Animals is a late coming-of-age fantasy that’s so desperate to be edgy it curdles into conventionality, while Holiday is a shocking study of violence lurking beneath a sheen of luxury, writes Alistair Harkness
Animals (15) **
Photograph (15) ***
Holiday (18) ****
Neither Wolf Nor Dog (12A) ***
Starring Holliday Grainger and Alia Shawkat as a couple of hard-partying best friends confronting their thirties with a determination to deny the boring realities of adulthood, Animals is the sort of film that’s so desperate to be edgy it curdles into conventionality. Running through a performative checklist of supposedly transgressive behaviour, the film revels in the collective bad behaviour of Grainger’s aspiring Dublin novelist (Laura) and Shawkat’s live-for-the-moment barista (Tyler), yet simultaneously undercuts everything that’s fascinating by using them in service of a late coming-of-age self-improvement fantasy.
That’s too bad because the film does initially seem like it might go somewhere interesting, especially as it raises the question of whether Laura, who’s been tinkering with her debut novel for close to a decade with nothing to show for it, is actually in love with writing or simply in love with the idea of being a writer. Her epic consumption of wine, her friendship with Tyler (who tries to live her life as if it’s a work of art), even the way she throws herself into an engagement with an up-and-coming classical musician, all seem like convenient distractions from the hard slog of sitting down and writing something worthwhile. In lieu of any demonstrable talent, the notebook she’s forever scribbling in even starts to seem like a Jack Torrance-like prop for someone intent on using alcoholism as a cover for creativity’s absence.
Alas, while Grainger and Shawkat (so great as the pathologically narcissistic lead in the short-lived TV show Search Party) scratch at the complexities of their characters’ symbiotic friendship, the film – which is directed by Sophie Hyde and adapted by Emma Jane Unsworth from her own acclaimed novel of the same name – doesn’t seem all that interested in the messiness of having to confront those kinds of hard, depressing truths. Instead it builds to a bogus, eye-rollingly obvious happy ending, one that perpetuates the comforting millennial myth that everyone can be a creative.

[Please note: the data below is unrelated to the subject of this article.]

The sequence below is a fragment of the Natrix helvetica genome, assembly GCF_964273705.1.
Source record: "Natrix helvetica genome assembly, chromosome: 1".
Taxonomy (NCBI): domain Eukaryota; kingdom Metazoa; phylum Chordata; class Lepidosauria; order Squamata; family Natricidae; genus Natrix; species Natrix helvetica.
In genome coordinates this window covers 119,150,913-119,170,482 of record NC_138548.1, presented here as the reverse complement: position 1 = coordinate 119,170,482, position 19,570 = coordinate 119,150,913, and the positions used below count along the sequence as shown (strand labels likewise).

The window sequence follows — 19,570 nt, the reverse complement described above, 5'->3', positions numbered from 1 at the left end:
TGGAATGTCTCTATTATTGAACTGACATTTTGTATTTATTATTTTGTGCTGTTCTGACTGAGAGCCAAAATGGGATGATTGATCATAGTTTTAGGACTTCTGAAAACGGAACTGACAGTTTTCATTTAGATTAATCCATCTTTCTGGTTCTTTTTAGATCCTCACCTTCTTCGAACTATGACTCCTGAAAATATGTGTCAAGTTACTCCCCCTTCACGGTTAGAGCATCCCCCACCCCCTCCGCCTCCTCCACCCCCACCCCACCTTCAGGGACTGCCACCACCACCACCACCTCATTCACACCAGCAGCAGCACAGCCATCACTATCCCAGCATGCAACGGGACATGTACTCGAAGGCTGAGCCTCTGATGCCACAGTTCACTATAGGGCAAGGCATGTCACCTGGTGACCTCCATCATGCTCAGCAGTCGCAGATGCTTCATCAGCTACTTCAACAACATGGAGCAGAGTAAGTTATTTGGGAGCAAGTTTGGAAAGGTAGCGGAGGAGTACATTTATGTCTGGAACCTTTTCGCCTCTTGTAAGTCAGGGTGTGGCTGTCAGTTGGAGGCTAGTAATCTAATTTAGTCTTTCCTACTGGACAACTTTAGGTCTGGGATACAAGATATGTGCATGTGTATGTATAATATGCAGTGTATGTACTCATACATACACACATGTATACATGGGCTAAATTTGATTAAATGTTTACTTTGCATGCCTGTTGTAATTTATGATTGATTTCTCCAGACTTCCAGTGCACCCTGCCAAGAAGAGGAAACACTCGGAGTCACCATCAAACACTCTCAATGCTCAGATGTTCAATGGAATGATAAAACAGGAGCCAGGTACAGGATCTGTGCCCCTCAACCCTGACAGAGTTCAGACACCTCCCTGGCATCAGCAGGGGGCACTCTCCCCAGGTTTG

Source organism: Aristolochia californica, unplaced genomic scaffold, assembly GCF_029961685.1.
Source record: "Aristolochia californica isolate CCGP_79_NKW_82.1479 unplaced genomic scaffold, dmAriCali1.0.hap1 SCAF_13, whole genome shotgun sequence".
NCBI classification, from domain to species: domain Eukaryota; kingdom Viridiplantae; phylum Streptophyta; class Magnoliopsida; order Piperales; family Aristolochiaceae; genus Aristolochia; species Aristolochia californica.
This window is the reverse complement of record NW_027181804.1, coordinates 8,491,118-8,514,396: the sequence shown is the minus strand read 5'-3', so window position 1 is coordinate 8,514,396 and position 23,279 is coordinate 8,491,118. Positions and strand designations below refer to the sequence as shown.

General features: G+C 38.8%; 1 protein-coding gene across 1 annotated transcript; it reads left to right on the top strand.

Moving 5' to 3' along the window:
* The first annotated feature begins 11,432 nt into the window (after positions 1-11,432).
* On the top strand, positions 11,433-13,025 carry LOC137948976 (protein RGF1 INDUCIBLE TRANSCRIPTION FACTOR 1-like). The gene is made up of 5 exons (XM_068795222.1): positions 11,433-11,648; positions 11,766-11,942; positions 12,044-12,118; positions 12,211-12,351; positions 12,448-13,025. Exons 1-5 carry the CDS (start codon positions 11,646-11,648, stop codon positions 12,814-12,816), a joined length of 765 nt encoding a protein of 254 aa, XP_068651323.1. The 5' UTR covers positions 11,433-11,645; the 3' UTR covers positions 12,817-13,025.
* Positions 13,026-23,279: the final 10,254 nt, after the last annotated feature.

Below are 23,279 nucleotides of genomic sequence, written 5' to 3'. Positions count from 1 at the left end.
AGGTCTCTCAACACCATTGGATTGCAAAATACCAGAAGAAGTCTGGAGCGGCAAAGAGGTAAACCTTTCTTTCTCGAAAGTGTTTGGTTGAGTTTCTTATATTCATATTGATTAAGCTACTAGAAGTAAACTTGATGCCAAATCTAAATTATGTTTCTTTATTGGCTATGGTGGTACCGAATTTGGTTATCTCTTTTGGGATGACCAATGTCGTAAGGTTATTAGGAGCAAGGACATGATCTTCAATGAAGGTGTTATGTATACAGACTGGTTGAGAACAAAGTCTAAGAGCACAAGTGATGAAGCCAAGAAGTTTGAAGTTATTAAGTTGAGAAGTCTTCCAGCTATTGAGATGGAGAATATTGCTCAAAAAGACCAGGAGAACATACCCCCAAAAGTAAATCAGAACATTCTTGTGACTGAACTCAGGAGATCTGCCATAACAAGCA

Indian director Ritesh Batra (Our Souls At Night, The Sense of an Ending) returns to the Mumbai-setting of debut feature The Lunchbox for another gentle romantic drama about the strange ways love can develop. In Photograph, a dirt-poor street photographer called Raffi (Nawazuddin Siddiqui) becomes enamoured with one of his subjects when she consents to a photograph but leaves before he can give her the picture. The woman, Miloni (Sanya Malhotra), has reasons of her own for being distracted, but after being caught in a lie to his grandmother (Farrukh Jaffar) that requires him to get Miloni to pretend to be his fiancé, Raffi decides to track her down for real. Though this sounds like the starting point for the kind of retrograde, deceit-based romantic comedy that used to be ten-a-penny, that’s kind of the point. Batra embraces a few of the tropes of the genre to subtly comment on the role movies play in how we imagine our romantic lives and how we frequently act them out in less than idealistic circumstances. Though a little too elliptical to be truly satisfying, it tells a familiar story with admirable gentleness.
Gentleness is not a word that could be applied to Holiday. This stark, brutal directorial debut from Swedish born, Danish-educated filmmaker Isabella Eklöf (who co-wrote this year’s excellent Border) offers an unflinching look at contemporary power structures with a story about a young woman (Victoria Carmen Sonne) employed as a sort of professional girlfriend for a drug dealer (Lai Yde) living a life of minimalist luxury on the Turkish riviera. Kept in line by short, sharp acts of violence that are more shocking for how matter-of-factly they’re presented, Sasha (Sonne) is a complex, somewhat inscrutable protagonist. Though she seems to have accepted subservience as the price of the life of leisure she otherwise embraces, her internalisation of such abuse manifests itself in terrible and unpredictably violent ways. Stylistically recalling Austrian provocateur Ulrich Seidl (Dog Days, Import/Export) and Fat Girl-era Catherine Breillat (influences Eklöf has acknowledged), the film carves out an identity of its own with Eklöf’s detached, meticulously framed compositions reinforcing the rot beneath the film’s yacht-filled world of luxurious idleness.
Neither Wolf Nor Dog – Kent Nerburn’s journalistic, Robert Plant-endorsed mid-90s novel about Native American culture – gets an intriguing film adaptation courtesy of Scottish filmmaker Steven Lewis Simpson. Dramatising Nerburn’s efforts to better understand the Lakota people of the Dakotas as a road trip about the writing of the book, the independently shot and distributed film starts off as a rather stiff and awkward culture clash movie about who has the right to tell what stories. But as it progresses, the style and the performances gradually loosen up as Nerburn (played in the film by Christopher Sweeney) starts seeing beyond his own reverential-yet-cliché-ridden view of his subject and starts bonding properly with Dan, the charismatic 97-year-old Lakota chief whose memories he’s been summoned to document. Played by the late Dave Bald Eagle (who passed away shortly after the film was finished), he’s the life-blood of the film and Simpson makes the most of him, building to a moving, improvised scene at Wounded Knee and giving him the space and freedom to unburden himself. ■